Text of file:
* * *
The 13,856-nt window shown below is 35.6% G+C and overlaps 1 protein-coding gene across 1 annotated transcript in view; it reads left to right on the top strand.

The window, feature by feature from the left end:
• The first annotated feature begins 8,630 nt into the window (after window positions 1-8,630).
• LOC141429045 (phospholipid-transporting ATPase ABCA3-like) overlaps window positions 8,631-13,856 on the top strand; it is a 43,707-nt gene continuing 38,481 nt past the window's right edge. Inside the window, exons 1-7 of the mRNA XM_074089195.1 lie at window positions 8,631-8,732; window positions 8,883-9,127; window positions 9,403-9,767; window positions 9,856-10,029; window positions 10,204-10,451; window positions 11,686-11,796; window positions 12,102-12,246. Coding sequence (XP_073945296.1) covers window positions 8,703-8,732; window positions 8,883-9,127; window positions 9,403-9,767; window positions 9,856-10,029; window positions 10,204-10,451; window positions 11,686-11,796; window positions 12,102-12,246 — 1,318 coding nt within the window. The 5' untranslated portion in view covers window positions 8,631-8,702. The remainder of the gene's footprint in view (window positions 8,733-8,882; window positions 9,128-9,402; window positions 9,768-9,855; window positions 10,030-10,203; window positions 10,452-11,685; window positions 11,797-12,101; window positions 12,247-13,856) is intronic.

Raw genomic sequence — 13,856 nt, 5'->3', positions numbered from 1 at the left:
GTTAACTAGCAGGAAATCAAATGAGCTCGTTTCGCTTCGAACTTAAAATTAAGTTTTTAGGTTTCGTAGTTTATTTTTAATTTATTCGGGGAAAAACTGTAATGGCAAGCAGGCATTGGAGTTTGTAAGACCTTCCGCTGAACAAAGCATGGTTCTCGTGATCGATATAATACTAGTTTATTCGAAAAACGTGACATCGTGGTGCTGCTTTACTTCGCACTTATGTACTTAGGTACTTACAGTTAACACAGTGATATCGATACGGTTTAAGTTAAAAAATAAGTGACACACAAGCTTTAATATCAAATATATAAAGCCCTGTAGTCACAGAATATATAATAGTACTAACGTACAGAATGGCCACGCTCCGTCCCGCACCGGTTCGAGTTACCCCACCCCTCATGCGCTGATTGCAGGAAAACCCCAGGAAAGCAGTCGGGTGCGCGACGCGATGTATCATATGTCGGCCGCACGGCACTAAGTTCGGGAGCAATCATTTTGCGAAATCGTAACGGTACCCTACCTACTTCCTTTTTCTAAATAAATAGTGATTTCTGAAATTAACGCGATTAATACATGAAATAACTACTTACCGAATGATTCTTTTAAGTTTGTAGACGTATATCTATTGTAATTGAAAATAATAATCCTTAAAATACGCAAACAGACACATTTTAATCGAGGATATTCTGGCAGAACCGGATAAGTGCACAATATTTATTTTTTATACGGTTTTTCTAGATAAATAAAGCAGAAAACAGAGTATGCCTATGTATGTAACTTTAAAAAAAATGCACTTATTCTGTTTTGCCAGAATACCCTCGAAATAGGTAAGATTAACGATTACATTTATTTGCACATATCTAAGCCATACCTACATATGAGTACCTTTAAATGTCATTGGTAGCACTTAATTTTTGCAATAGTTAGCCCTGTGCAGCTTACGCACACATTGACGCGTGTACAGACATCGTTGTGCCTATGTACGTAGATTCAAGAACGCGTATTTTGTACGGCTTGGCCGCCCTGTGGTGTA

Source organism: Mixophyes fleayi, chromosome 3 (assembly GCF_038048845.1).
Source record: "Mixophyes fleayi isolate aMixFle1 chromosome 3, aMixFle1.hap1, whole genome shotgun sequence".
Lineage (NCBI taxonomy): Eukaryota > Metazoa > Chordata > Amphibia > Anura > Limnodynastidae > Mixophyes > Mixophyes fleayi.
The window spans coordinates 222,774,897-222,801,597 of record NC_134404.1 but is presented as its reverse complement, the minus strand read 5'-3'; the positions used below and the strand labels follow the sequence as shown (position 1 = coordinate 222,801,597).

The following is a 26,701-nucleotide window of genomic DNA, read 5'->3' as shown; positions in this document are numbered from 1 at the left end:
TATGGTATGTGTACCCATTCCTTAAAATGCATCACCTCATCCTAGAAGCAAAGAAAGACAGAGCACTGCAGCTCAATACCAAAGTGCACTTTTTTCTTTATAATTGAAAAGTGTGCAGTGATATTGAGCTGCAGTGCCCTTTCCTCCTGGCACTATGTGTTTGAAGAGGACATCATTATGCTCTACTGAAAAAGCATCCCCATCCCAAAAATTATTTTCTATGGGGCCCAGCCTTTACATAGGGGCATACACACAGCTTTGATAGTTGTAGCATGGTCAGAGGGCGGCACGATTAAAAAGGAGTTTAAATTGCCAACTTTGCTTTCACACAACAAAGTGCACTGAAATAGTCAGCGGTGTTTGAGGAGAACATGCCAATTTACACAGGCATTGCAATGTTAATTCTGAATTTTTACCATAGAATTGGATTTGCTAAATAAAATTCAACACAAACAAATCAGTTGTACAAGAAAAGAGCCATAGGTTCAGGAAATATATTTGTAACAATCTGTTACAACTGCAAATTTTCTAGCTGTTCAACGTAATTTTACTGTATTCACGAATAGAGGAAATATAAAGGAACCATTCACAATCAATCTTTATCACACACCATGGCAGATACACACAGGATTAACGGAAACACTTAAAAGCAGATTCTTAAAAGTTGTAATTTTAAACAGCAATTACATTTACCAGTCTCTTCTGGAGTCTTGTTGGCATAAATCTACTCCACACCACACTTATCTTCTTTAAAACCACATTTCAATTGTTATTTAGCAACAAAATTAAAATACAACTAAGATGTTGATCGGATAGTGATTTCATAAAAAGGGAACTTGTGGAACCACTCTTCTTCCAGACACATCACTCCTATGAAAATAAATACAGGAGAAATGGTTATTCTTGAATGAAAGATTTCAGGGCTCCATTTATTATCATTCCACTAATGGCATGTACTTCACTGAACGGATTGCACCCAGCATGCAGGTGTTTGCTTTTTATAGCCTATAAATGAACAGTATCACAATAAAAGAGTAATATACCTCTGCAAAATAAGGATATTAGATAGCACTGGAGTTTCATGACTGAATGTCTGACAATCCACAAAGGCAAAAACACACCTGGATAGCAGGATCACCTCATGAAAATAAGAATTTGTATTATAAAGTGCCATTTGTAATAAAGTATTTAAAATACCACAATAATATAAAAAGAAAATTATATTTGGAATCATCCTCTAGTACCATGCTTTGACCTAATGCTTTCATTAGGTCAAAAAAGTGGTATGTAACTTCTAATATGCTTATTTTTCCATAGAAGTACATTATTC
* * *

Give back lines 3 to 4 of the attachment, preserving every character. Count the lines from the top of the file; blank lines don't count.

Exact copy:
• The first annotated feature begins 8,630 nt into the window (after window positions 1-8,630).
• LOC141429045 (phospholipid-transporting ATPase ABCA3-like) overlaps window positions 8,631-13,856 on the top strand; it is a 43,707-nt gene continuing 38,481 nt past the window's right edge. Inside the window, exons 1-7 of the mRNA XM_074089195.1 lie at window positions 8,631-8,732; window positions 8,883-9,127; window positions 9,403-9,767; window positions 9,856-10,029; window positions 10,204-10,451; window positions 11,686-11,796; window positions 12,102-12,246. Coding sequence (XP_073945296.1) covers window positions 8,703-8,732; window positions 8,883-9,127; window positions 9,403-9,767; window positions 9,856-10,029; window positions 10,204-10,451; window positions 11,686-11,796; window positions 12,102-12,246 — 1,318 coding nt within the window. The 5' untranslated portion in view covers window positions 8,631-8,702. The remainder of the gene's footprint in view (window positions 8,733-8,882; window positions 9,128-9,402; window positions 9,768-9,855; window positions 10,030-10,203; window positions 10,452-11,685; window positions 11,797-12,101; window positions 12,247-13,856) is intronic.